ADAM, Robert (1728-1792). Architect.Email about this entry
Document Signed, a cheque made payable to Edward Rooker for sixty-three pounds, drawn on Messrs Innes and Hope, London, 30 March 1761. 100 x 235 mm. (c.3¾ x 9¼ inches), lightly tipped to a ruled backing sheet.
At this period Robert Adam was settled into his newly-established London practice, following his return from the extended tour of Italy from which he had gained much of his command of the classical style. His brother, John, who was to join him in the London practice did not return from his own tour of Italy until 1763. Oxford DNB describes this period thus: 'The opening years of the office, that is the period until James Adam returned from Rome in 1763 and became a partner in the practice, set a pace and style which lasted into the mid-1770s. The new, post-Roman style was reflected in the drawings of the period: here the rococo classicism, seen in the interiors of his work at Hatchlands, Surrey (1758-61), and Shardeloes, Buckinghamshire (1759-63), of the early 1760s, quickly gave way to a more complex and obviously antique manner as Adam's often imported draughtsmen watered down the style demanded by the brothers.'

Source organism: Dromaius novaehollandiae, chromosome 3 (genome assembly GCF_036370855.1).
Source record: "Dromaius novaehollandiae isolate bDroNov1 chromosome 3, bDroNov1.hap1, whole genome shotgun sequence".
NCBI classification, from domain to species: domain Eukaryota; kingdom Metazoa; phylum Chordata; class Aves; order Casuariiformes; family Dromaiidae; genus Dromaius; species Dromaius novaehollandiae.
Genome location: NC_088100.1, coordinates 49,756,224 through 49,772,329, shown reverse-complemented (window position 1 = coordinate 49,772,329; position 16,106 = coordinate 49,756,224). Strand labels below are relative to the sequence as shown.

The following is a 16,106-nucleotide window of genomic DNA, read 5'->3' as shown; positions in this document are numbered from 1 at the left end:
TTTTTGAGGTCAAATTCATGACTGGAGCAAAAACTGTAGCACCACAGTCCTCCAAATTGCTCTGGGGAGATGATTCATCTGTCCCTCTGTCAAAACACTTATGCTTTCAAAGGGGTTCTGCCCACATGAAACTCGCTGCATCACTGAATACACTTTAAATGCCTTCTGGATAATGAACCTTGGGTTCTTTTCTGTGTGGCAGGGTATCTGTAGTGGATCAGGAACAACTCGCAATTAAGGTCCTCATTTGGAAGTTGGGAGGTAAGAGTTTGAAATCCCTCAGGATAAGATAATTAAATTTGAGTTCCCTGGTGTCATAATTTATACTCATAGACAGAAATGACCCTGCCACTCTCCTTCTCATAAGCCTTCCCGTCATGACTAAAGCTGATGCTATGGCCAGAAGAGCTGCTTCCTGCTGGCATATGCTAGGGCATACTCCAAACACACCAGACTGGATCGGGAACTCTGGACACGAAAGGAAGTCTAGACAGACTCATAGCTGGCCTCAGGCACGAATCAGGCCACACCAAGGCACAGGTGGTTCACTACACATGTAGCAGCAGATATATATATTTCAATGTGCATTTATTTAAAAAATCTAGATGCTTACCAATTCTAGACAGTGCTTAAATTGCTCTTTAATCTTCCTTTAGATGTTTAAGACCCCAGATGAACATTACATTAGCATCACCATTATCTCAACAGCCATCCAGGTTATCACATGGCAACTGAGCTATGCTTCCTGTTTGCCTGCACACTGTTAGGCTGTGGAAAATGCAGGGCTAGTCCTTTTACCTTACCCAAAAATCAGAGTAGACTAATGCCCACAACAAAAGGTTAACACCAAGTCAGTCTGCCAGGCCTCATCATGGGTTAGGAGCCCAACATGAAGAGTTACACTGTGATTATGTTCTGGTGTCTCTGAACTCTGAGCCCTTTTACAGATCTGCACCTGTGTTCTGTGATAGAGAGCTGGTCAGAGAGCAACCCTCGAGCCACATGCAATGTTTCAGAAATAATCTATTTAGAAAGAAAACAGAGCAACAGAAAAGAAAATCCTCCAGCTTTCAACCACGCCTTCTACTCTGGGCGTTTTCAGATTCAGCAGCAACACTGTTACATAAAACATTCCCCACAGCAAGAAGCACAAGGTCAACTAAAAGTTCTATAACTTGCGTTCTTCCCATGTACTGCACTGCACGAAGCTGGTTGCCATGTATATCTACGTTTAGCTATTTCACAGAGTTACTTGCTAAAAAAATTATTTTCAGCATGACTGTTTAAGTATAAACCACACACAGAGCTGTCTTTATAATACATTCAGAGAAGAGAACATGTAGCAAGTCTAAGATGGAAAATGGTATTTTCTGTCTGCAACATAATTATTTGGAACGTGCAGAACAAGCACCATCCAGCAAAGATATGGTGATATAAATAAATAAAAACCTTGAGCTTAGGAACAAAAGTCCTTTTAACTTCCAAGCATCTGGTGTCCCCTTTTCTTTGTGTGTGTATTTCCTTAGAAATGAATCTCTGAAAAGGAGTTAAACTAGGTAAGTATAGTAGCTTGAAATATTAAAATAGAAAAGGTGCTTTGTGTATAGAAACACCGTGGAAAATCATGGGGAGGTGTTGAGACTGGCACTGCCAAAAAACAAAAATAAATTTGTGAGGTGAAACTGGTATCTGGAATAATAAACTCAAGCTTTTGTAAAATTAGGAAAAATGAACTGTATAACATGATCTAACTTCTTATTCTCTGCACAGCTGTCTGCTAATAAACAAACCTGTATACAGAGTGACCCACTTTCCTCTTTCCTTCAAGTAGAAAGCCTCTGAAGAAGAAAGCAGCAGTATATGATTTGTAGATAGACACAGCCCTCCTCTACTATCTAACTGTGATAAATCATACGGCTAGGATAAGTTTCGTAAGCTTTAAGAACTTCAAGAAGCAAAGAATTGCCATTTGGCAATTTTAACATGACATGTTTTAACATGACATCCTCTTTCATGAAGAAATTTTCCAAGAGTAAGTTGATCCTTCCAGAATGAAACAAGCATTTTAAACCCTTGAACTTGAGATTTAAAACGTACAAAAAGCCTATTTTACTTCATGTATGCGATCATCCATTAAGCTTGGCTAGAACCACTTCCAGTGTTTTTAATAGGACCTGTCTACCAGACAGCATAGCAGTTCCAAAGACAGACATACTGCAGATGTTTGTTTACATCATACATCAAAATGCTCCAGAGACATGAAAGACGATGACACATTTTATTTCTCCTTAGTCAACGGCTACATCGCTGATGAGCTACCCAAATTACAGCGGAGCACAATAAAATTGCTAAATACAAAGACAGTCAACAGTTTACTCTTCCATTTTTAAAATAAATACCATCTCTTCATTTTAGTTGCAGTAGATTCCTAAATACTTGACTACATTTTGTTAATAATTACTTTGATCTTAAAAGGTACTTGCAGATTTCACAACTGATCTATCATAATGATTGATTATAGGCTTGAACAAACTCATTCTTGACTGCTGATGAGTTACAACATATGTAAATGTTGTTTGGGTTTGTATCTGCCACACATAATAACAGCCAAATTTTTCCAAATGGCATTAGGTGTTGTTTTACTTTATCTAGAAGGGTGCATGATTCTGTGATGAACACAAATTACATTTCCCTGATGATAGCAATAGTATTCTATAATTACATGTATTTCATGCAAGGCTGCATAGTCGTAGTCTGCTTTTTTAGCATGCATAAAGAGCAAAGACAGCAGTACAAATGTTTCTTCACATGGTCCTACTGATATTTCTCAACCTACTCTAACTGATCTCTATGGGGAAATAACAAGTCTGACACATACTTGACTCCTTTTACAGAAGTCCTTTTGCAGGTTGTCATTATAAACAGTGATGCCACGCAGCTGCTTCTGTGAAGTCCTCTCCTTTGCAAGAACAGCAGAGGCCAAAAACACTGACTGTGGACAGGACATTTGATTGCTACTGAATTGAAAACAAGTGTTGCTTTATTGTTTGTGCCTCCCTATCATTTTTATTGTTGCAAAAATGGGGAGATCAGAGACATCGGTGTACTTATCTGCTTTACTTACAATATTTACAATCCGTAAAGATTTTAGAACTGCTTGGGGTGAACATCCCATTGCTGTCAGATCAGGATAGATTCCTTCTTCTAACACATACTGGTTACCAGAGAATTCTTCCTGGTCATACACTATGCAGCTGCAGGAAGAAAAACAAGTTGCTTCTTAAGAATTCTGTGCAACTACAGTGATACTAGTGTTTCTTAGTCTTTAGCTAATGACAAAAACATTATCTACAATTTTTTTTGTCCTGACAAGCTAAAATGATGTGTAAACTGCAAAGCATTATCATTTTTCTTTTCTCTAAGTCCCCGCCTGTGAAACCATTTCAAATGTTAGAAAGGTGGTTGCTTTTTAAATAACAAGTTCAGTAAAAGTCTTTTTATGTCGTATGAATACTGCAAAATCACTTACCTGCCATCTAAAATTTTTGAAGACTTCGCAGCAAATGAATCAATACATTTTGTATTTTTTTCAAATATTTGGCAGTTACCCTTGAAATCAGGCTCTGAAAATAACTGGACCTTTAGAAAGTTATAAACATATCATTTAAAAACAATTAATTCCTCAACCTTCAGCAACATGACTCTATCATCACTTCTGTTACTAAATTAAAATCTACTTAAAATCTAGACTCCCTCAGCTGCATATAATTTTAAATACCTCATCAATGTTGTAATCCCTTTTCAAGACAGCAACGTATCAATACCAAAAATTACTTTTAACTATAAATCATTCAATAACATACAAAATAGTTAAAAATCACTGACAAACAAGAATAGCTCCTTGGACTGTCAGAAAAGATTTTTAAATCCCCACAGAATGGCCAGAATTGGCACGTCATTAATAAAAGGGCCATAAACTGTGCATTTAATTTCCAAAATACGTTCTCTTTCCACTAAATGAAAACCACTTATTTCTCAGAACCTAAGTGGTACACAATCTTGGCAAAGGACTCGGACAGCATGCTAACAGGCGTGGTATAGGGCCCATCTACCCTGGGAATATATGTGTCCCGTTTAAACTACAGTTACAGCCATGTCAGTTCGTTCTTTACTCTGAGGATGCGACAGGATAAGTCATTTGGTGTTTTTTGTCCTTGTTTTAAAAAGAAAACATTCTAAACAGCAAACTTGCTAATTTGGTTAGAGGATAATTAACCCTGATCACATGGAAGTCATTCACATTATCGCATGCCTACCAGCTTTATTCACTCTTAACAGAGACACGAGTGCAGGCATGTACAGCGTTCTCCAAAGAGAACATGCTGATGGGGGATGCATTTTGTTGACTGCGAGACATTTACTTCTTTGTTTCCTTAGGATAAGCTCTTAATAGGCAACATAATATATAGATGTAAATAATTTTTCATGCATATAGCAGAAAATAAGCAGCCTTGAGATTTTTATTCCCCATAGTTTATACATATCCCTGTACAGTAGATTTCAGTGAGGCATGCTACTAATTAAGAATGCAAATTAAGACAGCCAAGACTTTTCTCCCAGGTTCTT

The present cheque is evidently made payable to the engraver, draughtsman and actor Edward Rooker (c.1712-1774), so celebrated for his architectural plates that he was termed by Horace Walpole as the 'Marc Antonio' of architecture. He contributed plates to Robert Adam's 'Ruins of the Palace of Diocletian and Spalatro' of 1764.
Together with a further cheque made payable by William Adam (probably the youngest of the Adam brothers, 1738-1822) in favour of Jenny Adam for one hundred pounds on the account of Robert Adam, London, 6 February 1762, and a watercolour representation of the memorial to Robert Adam in Westminster Abbey.
£450 [No: 26660]
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